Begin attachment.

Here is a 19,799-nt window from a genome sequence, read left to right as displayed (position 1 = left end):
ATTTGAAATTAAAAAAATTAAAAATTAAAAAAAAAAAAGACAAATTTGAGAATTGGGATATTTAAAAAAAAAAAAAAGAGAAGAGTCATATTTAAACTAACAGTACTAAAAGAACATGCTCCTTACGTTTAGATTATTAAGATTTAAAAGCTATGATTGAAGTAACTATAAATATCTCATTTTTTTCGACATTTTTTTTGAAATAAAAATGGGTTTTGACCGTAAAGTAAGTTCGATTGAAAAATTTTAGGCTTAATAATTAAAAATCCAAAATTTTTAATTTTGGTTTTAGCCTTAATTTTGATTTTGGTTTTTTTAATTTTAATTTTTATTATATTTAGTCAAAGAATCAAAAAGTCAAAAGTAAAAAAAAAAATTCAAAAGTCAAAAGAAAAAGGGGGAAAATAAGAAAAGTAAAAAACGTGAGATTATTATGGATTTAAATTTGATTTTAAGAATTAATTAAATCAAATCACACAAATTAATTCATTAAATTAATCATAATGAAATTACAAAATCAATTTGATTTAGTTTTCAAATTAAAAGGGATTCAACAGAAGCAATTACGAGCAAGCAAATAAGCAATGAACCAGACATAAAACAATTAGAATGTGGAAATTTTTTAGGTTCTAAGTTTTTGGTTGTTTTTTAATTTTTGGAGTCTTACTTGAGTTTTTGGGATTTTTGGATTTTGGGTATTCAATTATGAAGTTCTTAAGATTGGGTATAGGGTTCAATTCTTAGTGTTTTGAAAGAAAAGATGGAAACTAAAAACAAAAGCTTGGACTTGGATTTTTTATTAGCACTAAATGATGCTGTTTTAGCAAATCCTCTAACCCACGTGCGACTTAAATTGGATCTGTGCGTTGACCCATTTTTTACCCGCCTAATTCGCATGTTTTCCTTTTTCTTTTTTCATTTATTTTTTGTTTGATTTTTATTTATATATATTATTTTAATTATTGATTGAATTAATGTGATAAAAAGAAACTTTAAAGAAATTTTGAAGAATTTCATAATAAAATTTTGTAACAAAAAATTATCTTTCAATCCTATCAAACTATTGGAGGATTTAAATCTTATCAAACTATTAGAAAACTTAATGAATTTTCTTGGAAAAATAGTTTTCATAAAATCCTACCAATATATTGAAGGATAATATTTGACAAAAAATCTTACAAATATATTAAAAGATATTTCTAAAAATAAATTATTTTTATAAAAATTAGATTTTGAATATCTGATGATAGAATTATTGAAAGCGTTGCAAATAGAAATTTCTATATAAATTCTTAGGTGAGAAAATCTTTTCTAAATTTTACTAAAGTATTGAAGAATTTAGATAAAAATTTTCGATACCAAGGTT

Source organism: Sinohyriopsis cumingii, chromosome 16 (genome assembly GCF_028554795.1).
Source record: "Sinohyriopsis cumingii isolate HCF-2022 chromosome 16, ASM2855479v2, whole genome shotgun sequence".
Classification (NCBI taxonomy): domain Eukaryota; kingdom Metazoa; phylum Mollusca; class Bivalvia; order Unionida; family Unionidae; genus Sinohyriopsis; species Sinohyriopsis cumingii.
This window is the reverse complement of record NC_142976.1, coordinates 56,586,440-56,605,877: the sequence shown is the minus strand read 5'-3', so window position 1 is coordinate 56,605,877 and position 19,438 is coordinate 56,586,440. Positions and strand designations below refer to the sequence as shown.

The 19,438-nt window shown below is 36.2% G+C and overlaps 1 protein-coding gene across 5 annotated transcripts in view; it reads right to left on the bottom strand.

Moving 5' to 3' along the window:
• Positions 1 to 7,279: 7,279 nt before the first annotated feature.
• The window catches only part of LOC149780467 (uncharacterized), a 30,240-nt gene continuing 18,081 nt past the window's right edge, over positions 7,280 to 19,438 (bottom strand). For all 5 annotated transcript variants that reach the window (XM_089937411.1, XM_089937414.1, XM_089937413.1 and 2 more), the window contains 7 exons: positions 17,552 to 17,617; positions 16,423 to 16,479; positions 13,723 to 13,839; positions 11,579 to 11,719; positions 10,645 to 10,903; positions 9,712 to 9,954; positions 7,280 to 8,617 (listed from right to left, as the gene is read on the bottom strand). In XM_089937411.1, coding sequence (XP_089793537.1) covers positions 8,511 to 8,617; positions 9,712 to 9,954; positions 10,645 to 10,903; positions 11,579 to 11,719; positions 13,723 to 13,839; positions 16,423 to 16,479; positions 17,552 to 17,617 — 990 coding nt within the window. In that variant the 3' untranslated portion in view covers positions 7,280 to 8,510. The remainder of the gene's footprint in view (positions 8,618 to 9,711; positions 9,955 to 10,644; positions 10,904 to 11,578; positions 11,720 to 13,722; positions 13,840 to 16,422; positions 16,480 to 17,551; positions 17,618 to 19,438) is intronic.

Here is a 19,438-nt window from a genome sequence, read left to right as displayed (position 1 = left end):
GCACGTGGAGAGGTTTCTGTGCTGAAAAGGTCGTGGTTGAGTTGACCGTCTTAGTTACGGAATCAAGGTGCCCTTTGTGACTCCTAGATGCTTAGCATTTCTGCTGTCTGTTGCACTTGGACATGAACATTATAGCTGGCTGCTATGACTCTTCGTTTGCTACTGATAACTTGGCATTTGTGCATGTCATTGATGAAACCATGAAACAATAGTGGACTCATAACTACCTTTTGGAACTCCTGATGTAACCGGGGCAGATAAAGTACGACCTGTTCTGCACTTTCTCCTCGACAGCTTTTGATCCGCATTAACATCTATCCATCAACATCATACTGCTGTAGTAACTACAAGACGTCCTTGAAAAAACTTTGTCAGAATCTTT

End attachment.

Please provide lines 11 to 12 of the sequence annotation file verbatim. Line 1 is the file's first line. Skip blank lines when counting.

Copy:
Here is a 19,438-nt window from a genome sequence, read left to right as displayed (position 1 = left end):
GCACGTGGAGAGGTTTCTGTGCTGAAAAGGTCGTGGTTGAGTTGACCGTCTTAGTTACGGAATCAAGGTGCCCTTTGTGACTCCTAGATGCTTAGCATTTCTGCTGTCTGTTGCACTTGGACATGAACATTATAGCTGGCTGCTATGACTCTTCGTTTGCTACTGATAACTTGGCATTTGTGCATGTCATTGATGAAACCATGAAACAATAGTGGACTCATAACTACCTTTTGGAACTCCTGATGTAACCGGGGCAGATAAAGTACGACCTGTTCTGCACTTTCTCCTCGACAGCTTTTGATCCGCATTAACATCTATCCATCAACATCATACTGCTGTAGTAACTACAAGACGTCCTTGAAAAAACTTTGTCAGAATCTTT